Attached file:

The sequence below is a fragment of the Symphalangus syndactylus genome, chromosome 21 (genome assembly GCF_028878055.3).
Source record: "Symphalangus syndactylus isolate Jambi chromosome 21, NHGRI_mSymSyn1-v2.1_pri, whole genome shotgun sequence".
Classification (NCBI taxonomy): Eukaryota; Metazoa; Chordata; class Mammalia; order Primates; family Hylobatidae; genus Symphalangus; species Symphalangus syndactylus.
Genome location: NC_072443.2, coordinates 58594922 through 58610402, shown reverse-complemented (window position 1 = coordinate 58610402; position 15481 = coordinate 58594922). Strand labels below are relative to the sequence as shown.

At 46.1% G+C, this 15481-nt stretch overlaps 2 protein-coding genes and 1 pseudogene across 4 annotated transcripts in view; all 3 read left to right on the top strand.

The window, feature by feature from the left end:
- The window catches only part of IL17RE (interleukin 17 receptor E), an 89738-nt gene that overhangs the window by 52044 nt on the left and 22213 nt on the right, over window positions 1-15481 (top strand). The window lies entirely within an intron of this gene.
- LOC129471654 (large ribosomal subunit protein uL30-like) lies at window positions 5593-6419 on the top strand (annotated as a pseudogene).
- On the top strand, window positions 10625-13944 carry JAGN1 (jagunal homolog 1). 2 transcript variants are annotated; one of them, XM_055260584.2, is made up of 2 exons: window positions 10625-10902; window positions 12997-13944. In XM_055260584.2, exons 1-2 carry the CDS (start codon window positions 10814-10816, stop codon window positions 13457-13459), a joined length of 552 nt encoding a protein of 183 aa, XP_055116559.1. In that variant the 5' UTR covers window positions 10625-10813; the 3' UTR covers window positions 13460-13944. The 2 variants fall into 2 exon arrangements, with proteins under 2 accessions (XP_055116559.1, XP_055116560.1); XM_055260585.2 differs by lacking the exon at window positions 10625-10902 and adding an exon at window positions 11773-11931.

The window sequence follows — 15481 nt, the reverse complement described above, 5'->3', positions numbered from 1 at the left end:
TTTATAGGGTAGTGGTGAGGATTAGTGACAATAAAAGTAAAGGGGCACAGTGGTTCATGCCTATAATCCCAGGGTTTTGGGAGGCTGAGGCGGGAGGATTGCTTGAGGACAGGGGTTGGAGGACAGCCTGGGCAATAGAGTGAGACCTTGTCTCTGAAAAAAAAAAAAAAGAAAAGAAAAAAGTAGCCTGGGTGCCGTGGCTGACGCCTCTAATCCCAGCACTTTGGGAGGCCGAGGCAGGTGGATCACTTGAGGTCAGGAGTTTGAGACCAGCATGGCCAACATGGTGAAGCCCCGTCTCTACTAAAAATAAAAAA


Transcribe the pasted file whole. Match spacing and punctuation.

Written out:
The sequence below is a fragment of the Symphalangus syndactylus genome, chromosome 21 (genome assembly GCF_028878055.3).
Source record: "Symphalangus syndactylus isolate Jambi chromosome 21, NHGRI_mSymSyn1-v2.1_pri, whole genome shotgun sequence".
Classification (NCBI taxonomy): Eukaryota; Metazoa; Chordata; class Mammalia; order Primates; family Hylobatidae; genus Symphalangus; species Symphalangus syndactylus.
Genome location: NC_072443.2, coordinates 58594922 through 58610402, shown reverse-complemented (window position 1 = coordinate 58610402; position 15481 = coordinate 58594922). Strand labels below are relative to the sequence as shown.

At 46.1% G+C, this 15481-nt stretch overlaps 2 protein-coding genes and 1 pseudogene across 4 annotated transcripts in view; all 3 read left to right on the top strand.

The window, feature by feature from the left end:
- The window catches only part of IL17RE (interleukin 17 receptor E), an 89738-nt gene that overhangs the window by 52044 nt on the left and 22213 nt on the right, over window positions 1-15481 (top strand). The window lies entirely within an intron of this gene.
- LOC129471654 (large ribosomal subunit protein uL30-like) lies at window positions 5593-6419 on the top strand (annotated as a pseudogene).
- On the top strand, window positions 10625-13944 carry JAGN1 (jagunal homolog 1). 2 transcript variants are annotated; one of them, XM_055260584.2, is made up of 2 exons: window positions 10625-10902; window positions 12997-13944. In XM_055260584.2, exons 1-2 carry the CDS (start codon window positions 10814-10816, stop codon window positions 13457-13459), a joined length of 552 nt encoding a protein of 183 aa, XP_055116559.1. In that variant the 5' UTR covers window positions 10625-10813; the 3' UTR covers window positions 13460-13944. The 2 variants fall into 2 exon arrangements, with proteins under 2 accessions (XP_055116559.1, XP_055116560.1); XM_055260585.2 differs by lacking the exon at window positions 10625-10902 and adding an exon at window positions 11773-11931.

The window sequence follows — 15481 nt, the reverse complement described above, 5'->3', positions numbered from 1 at the left end:
TTTATAGGGTAGTGGTGAGGATTAGTGACAATAAAAGTAAAGGGGCACAGTGGTTCATGCCTATAATCCCAGGGTTTTGGGAGGCTGAGGCGGGAGGATTGCTTGAGGACAGGGGTTGGAGGACAGCCTGGGCAATAGAGTGAGACCTTGTCTCTGAAAAAAAAAAAAAAGAAAAGAAAAAAGTAGCCTGGGTGCCGTGGCTGACGCCTCTAATCCCAGCACTTTGGGAGGCCGAGGCAGGTGGATCACTTGAGGTCAGGAGTTTGAGACCAGCATGGCCAACATGGTGAAGCCCCGTCTCTACTAAAAATAAAAAA